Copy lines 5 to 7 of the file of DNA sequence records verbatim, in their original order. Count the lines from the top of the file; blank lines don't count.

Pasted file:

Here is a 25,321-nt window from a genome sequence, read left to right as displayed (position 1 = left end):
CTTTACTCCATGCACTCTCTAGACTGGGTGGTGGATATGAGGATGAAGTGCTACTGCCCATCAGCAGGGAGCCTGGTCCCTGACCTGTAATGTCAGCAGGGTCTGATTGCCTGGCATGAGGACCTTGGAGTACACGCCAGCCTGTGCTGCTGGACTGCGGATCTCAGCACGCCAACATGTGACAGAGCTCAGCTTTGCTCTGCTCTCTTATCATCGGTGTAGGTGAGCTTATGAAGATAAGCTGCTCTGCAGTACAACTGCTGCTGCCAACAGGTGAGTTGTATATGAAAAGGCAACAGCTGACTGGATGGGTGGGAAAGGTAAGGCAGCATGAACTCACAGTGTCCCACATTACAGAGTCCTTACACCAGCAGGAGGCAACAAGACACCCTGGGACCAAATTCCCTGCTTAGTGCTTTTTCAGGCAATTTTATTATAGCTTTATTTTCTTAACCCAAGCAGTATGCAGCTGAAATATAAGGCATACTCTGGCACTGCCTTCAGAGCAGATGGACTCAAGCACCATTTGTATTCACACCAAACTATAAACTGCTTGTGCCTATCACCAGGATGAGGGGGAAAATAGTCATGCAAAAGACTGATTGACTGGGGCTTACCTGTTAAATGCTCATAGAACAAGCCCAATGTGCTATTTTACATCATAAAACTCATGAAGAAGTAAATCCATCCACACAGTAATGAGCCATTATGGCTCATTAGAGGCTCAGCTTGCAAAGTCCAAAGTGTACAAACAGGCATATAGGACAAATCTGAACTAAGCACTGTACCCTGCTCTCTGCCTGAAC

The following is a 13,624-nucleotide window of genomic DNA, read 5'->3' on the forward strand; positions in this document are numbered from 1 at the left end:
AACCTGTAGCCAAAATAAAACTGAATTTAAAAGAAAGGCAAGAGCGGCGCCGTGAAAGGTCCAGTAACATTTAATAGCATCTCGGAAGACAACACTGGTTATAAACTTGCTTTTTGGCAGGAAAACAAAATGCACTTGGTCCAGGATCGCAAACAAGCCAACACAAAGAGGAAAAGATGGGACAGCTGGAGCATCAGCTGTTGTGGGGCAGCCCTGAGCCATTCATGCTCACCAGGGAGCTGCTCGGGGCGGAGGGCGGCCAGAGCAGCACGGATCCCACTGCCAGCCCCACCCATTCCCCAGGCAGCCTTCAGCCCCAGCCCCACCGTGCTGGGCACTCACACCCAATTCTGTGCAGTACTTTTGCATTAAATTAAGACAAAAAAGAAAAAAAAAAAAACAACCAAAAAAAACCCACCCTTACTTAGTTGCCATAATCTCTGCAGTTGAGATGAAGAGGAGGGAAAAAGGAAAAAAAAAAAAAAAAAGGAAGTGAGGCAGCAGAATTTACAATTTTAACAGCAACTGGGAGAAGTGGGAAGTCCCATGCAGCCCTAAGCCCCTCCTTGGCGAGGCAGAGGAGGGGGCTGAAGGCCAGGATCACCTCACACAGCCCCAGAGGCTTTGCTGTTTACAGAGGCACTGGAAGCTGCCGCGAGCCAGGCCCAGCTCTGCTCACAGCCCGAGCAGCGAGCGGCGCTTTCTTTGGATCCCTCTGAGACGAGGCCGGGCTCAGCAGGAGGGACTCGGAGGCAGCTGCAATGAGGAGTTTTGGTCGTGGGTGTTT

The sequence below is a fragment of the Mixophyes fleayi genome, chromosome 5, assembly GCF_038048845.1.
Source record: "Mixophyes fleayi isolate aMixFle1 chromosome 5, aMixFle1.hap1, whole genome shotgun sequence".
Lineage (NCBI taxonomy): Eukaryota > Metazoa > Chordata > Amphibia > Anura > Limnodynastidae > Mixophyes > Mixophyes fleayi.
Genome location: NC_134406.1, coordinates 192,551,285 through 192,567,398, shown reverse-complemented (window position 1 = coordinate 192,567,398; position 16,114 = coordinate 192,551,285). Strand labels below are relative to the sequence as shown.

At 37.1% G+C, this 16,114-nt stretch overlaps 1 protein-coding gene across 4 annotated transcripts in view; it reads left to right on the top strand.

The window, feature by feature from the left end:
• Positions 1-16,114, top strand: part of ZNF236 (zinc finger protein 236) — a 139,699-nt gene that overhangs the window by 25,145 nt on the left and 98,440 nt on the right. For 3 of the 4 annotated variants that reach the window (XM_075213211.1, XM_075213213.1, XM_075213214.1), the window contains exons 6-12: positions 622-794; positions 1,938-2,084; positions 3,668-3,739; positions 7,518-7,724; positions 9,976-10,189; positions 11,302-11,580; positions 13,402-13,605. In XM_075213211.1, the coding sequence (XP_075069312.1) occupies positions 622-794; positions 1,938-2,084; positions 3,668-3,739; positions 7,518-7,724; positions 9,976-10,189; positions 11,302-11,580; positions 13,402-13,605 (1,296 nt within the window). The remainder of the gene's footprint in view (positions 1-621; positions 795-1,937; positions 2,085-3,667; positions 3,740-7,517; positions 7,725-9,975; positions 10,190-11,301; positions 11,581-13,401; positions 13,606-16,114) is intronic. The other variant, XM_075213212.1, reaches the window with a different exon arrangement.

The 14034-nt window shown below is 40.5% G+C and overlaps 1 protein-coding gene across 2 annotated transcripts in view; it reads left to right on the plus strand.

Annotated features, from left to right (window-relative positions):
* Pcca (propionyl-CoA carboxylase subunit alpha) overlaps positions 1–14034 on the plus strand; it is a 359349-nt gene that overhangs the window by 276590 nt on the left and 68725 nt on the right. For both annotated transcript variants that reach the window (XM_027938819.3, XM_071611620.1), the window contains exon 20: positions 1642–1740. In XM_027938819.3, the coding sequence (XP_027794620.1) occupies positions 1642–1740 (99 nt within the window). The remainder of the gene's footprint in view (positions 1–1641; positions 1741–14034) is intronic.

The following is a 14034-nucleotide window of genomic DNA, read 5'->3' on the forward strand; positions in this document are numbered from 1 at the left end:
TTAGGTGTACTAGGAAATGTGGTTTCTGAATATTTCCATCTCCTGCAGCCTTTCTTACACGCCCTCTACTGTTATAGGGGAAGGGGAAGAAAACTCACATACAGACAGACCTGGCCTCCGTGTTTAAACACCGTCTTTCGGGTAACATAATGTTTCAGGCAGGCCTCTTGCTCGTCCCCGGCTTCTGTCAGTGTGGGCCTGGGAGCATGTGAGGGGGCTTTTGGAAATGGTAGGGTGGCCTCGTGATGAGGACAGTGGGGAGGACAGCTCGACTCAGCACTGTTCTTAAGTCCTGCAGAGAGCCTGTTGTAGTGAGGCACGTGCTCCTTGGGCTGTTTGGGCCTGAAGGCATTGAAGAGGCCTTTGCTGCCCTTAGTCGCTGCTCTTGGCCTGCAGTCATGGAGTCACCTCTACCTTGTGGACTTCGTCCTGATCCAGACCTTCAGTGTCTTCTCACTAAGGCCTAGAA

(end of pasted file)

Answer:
The sequence below is a fragment of the Mixophyes fleayi genome, chromosome 5, assembly GCF_038048845.1.
Source record: "Mixophyes fleayi isolate aMixFle1 chromosome 5, aMixFle1.hap1, whole genome shotgun sequence".
Lineage (NCBI taxonomy): Eukaryota > Metazoa > Chordata > Amphibia > Anura > Limnodynastidae > Mixophyes > Mixophyes fleayi.